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Vaccines against atherosclerosis.

Nilsson, Jan LU ; Wigren, Maria LU and Shah, Prediman K (2013) In Expert Review of Vaccines 12(3). p.311-321
Abstract
Atherosclerosis is the primary cause of acute myocardial infarction and stroke. It is well established that arterial inflammation in response to accumulation and oxidation of lipoproteins in the vascular wall is the major factor responsible for the development of atherosclerosis. During recent years, it has become apparent that this vascular inflammation is modulated by a complex array of autoimmune responses against modified self-antigens in the atherosclerotic plaque and that both protective and pathogenic immune responses become activated as part of the disease process. Studies of hypercholesterolemia-induced immune activation in mouse models of atherosclerosis have demonstrated that Th1 cells contribute to disease progression while... (More)
Atherosclerosis is the primary cause of acute myocardial infarction and stroke. It is well established that arterial inflammation in response to accumulation and oxidation of lipoproteins in the vascular wall is the major factor responsible for the development of atherosclerosis. During recent years, it has become apparent that this vascular inflammation is modulated by a complex array of autoimmune responses against modified self-antigens in the atherosclerotic plaque and that both protective and pathogenic immune responses become activated as part of the disease process. Studies of hypercholesterolemia-induced immune activation in mouse models of atherosclerosis have demonstrated that Th1 cells contribute to disease progression while regulatory T cells are protective. It has been suggested that antigen presentation of modified self-antigens in the inflammatory environment of atherosclerotic plaques favors generation of antigen-specific Th1 cells over that of regulatory T cells, resulting in a local loss of tolerance. This concept has stimulated the development of plaque-antigen tolerogenic vaccines to dampen plaque inflammation and disease progression. A first generation of atherosclerosis vaccines based on peptides derived from apoB100 and heat shock proteins have demonstrated promising results in animal studies and are now approaching clinical testing. (Less)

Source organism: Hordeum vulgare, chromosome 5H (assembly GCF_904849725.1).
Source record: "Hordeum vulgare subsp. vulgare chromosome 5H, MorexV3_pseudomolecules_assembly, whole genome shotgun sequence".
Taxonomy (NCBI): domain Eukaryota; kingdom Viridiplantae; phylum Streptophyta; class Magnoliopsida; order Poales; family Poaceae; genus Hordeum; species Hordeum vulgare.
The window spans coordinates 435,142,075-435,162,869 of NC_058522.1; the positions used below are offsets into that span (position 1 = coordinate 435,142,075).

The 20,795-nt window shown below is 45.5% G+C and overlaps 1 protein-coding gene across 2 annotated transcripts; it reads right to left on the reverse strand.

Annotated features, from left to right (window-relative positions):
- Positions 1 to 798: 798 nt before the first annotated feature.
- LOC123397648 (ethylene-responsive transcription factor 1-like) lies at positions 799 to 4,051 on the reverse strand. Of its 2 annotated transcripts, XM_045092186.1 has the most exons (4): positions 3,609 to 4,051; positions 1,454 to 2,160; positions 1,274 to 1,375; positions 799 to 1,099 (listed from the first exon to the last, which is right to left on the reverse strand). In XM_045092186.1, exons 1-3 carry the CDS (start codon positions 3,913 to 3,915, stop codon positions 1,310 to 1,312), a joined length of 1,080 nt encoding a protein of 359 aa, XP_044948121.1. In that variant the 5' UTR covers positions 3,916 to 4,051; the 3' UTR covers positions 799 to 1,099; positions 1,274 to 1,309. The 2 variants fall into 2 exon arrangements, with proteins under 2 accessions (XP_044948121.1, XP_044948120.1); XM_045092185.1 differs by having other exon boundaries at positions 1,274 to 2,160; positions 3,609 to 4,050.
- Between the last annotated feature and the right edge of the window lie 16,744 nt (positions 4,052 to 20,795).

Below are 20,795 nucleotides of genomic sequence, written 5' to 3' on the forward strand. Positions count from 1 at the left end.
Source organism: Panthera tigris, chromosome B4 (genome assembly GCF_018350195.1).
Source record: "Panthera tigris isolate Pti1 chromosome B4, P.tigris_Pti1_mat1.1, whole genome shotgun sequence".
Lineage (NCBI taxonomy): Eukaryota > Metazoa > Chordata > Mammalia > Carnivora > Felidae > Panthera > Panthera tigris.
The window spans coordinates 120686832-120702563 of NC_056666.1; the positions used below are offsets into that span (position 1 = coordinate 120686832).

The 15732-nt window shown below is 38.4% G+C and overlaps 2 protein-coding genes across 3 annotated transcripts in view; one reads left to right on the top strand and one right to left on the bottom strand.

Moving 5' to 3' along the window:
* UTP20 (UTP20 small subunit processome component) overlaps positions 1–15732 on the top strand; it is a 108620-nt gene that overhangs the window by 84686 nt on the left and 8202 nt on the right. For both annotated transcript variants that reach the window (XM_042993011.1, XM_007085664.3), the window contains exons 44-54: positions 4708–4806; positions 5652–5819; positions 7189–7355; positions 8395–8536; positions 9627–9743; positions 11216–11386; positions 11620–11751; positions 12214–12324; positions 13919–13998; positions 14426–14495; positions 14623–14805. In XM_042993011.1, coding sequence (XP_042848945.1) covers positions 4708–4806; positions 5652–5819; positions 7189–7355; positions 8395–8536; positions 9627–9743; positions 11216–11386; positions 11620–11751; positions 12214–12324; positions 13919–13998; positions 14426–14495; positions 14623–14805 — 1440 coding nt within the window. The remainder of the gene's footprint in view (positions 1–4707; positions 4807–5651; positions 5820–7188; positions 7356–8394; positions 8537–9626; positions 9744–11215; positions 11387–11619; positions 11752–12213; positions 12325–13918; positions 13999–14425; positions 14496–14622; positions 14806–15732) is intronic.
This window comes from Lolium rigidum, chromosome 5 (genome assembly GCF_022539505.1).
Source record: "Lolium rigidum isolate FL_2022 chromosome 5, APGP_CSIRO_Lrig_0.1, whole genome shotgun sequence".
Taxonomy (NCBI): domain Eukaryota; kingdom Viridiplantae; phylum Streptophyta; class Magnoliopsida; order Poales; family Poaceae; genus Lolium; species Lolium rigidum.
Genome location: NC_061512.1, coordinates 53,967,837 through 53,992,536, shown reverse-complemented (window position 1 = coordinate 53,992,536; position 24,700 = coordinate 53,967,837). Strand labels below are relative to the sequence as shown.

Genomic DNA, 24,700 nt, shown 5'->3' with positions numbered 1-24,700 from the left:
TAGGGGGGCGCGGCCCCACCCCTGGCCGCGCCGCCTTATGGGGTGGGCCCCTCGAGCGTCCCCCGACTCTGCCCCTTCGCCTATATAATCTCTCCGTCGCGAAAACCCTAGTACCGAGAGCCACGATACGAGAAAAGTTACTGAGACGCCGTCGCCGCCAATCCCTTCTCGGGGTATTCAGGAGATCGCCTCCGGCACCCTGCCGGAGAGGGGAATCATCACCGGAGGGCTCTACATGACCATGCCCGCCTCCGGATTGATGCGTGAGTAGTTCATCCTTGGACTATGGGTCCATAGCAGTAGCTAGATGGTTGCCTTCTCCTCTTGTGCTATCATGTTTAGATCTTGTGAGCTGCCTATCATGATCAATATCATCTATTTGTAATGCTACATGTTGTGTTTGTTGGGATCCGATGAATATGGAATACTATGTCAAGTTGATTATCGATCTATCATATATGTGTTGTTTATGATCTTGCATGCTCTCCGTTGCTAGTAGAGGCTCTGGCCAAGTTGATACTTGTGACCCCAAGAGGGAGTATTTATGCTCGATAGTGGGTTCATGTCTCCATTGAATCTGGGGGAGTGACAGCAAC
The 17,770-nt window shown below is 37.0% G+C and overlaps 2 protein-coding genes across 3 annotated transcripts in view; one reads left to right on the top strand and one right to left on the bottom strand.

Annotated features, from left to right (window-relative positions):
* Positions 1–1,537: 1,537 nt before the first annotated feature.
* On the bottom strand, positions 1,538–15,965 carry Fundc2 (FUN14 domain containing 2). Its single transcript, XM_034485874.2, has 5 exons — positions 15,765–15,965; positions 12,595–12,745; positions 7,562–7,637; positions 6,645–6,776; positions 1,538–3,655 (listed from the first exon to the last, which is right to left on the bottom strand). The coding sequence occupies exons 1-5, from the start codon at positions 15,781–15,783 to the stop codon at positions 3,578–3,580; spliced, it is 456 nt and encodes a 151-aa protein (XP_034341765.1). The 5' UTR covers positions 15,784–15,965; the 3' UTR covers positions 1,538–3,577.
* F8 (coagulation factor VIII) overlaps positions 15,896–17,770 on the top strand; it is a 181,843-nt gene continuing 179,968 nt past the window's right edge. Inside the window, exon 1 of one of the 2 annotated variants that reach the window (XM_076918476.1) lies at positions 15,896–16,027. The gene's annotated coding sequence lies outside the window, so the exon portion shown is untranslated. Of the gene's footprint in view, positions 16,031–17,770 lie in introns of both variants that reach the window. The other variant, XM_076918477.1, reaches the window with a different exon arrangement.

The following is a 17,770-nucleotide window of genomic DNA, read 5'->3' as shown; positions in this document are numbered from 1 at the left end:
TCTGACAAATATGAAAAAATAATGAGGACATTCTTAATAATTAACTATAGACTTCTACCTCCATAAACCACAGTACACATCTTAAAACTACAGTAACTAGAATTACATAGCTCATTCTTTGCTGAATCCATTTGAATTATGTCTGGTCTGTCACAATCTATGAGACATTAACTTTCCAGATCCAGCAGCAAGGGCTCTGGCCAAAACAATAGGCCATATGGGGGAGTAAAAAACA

Please use this url to cite or link to this publication:
author
organization
publishing date
type
Contribution to journal
publication status
published
subject
in
Expert Review of Vaccines
volume
12
issue
3
pages
311 - 321
publisher
Future Drugs Ltd
external identifiers
  • wos:000316255700012
  • pmid:23496670
  • scopus:84875147210
  • pmid:23496670
ISSN
1744-8395
DOI
10.1586/erv.13.4
language
English
LU publication?
yes
id
6f7919a4-0f92-48b1-bd49-e419d1d6d807 (old id 3628146)
alternative location
http://www.ncbi.nlm.nih.gov/pubmed/23496670?dopt=Abstract
date added to LUP
2016-04-01 09:53:25
date last changed
2020-01-05 03:32:52
@article{6f7919a4-0f92-48b1-bd49-e419d1d6d807,
  abstract     = {Atherosclerosis is the primary cause of acute myocardial infarction and stroke. It is well established that arterial inflammation in response to accumulation and oxidation of lipoproteins in the vascular wall is the major factor responsible for the development of atherosclerosis. During recent years, it has become apparent that this vascular inflammation is modulated by a complex array of autoimmune responses against modified self-antigens in the atherosclerotic plaque and that both protective and pathogenic immune responses become activated as part of the disease process. Studies of hypercholesterolemia-induced immune activation in mouse models of atherosclerosis have demonstrated that Th1 cells contribute to disease progression while regulatory T cells are protective. It has been suggested that antigen presentation of modified self-antigens in the inflammatory environment of atherosclerotic plaques favors generation of antigen-specific Th1 cells over that of regulatory T cells, resulting in a local loss of tolerance. This concept has stimulated the development of plaque-antigen tolerogenic vaccines to dampen plaque inflammation and disease progression. A first generation of atherosclerosis vaccines based on peptides derived from apoB100 and heat shock proteins have demonstrated promising results in animal studies and are now approaching clinical testing.},
  author       = {Nilsson, Jan and Wigren, Maria and Shah, Prediman K},
  issn         = {1744-8395},
  language     = {eng},
  number       = {3},
  pages        = {311--321},
  publisher    = {Future Drugs Ltd},
  series       = {Expert Review of Vaccines},
  title        = {Vaccines against atherosclerosis.},
  url          = {http://dx.doi.org/10.1586/erv.13.4},
  doi          = {10.1586/erv.13.4},
  volume       = {12},
  year         = {2013},
}